While Brash has talked of lifting ACT’s support to 10% or above, those who have previously worked with Brash as a leader note his tendency to be accident prone, and believe if he gets above the 5% threshold, he will have achieved a minor miracle.
Epsom could provide a safety net if ACT doesn’t make the threshold. Brash and his backers are almost certainly misjudging the mood of the bulk of voters who have no appetite for the kind of harsh economic medicine of the type administered by Ruth Richardson and before her, Sir Roger Douglas.
Meanwhile, within ACT’s Parliamentary group, there seems to be unalloyed joy Parliamentary careers heading for the dustbin may be given a new lease of life. How else can the easy acceptance of Brash’s commands be explained?
A Govt report on NZ’s aging population, released this week, says in less than 20 years more than a million people will be over 65 compared with about 560,000 today. And in 40 years, one in four will be over 65 compared with one in eight today.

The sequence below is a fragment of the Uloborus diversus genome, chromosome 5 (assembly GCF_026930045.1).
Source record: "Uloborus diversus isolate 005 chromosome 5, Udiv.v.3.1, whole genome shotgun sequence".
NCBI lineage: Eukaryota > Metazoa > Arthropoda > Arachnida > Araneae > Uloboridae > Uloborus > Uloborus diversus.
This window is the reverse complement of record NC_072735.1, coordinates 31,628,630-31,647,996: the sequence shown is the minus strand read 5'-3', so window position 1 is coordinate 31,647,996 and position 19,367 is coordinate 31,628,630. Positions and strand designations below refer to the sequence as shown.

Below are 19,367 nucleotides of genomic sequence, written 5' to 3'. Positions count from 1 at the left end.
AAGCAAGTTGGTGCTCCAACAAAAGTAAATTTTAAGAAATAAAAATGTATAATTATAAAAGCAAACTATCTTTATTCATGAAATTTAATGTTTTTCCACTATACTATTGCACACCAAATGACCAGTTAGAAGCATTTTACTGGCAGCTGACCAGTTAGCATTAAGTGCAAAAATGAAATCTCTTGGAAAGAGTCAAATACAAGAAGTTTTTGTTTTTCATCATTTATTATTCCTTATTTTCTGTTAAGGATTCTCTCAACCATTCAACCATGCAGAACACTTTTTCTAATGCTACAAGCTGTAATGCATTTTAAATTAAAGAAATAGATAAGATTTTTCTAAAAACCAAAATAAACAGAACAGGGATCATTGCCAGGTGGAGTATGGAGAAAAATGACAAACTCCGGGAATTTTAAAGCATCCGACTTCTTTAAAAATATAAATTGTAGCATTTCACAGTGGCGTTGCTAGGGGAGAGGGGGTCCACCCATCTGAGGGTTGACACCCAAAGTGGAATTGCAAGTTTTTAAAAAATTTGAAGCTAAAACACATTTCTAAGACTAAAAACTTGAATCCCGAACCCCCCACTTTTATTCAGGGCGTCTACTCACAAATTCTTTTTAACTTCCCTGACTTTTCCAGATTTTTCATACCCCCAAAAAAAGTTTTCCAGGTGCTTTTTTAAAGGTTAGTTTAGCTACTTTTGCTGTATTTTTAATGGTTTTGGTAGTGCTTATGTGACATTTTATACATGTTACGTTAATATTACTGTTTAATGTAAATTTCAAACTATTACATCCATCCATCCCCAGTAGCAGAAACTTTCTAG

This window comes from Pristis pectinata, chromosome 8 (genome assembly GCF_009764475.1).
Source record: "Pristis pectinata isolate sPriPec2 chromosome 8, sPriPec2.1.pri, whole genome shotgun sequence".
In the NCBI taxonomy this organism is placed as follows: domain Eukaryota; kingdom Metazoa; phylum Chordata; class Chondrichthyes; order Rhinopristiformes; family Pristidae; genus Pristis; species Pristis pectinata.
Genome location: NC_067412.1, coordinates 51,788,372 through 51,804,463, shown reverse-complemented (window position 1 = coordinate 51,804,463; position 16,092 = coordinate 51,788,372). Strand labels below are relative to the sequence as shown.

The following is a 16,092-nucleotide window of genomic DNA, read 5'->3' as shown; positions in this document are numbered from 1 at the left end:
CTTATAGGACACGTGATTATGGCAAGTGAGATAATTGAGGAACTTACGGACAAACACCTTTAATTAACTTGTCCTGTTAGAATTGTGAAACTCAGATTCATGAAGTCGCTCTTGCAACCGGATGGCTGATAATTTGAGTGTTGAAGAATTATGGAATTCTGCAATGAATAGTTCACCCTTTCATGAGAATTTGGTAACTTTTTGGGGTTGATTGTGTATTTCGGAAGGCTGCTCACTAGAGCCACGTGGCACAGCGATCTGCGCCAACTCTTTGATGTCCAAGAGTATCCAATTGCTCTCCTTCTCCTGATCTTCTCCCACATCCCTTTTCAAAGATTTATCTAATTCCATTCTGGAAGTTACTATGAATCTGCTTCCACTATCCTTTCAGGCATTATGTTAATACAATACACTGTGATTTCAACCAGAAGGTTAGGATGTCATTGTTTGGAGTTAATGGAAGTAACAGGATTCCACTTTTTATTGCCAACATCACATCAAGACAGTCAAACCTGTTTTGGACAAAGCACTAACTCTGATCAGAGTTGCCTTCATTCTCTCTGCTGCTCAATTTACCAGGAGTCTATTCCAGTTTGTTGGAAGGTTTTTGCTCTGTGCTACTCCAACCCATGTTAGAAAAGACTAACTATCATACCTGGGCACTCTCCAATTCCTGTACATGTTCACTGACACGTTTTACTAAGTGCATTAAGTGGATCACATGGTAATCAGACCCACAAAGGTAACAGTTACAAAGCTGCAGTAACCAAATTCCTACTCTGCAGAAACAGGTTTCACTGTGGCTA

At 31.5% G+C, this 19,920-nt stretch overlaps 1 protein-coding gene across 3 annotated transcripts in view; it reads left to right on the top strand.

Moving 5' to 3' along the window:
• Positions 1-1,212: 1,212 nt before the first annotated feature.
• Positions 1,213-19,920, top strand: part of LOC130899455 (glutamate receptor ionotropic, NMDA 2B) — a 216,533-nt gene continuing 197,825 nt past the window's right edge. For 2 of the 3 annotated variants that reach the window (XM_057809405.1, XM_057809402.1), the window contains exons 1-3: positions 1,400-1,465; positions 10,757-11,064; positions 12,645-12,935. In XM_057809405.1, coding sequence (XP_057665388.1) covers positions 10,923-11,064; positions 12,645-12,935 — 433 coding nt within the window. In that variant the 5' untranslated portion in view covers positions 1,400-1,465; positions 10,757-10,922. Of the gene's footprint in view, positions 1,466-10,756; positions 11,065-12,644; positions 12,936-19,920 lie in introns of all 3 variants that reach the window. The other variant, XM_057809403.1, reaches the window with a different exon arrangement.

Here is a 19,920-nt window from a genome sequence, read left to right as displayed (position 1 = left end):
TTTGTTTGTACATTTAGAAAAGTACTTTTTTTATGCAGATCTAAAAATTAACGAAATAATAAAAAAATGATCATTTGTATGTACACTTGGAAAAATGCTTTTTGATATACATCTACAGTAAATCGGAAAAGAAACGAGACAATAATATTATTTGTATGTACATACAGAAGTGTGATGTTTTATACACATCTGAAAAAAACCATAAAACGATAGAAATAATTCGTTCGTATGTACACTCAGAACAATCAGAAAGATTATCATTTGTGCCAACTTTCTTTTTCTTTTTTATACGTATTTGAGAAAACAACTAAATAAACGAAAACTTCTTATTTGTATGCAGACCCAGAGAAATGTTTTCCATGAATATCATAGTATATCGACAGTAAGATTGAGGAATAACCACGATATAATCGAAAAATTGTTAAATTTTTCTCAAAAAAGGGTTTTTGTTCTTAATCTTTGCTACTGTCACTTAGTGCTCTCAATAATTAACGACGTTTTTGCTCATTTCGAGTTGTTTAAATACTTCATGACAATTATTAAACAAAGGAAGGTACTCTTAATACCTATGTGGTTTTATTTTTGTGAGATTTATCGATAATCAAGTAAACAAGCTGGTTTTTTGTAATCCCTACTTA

Senior Citizens Minister John Carter says aging baby boomers – those born between 1946 and 1964 – should be seen as an economic benefit rather than a burden. Carter says “they want to stay active and keep working. Flexible work options could drive job growth and help us respond to projected skill and labour shortages.”
The report, published by the Ministry of Social Development, says over the next 40 years older people will become one of the most significant consumer groups in the country. Its findings show their earnings will increase from just over $1bn now to about $10bn and the taxes they pay will grow from about $200m now to about $1.8bn. And they will be spending much more – up from about $11bn now to more than $45bn.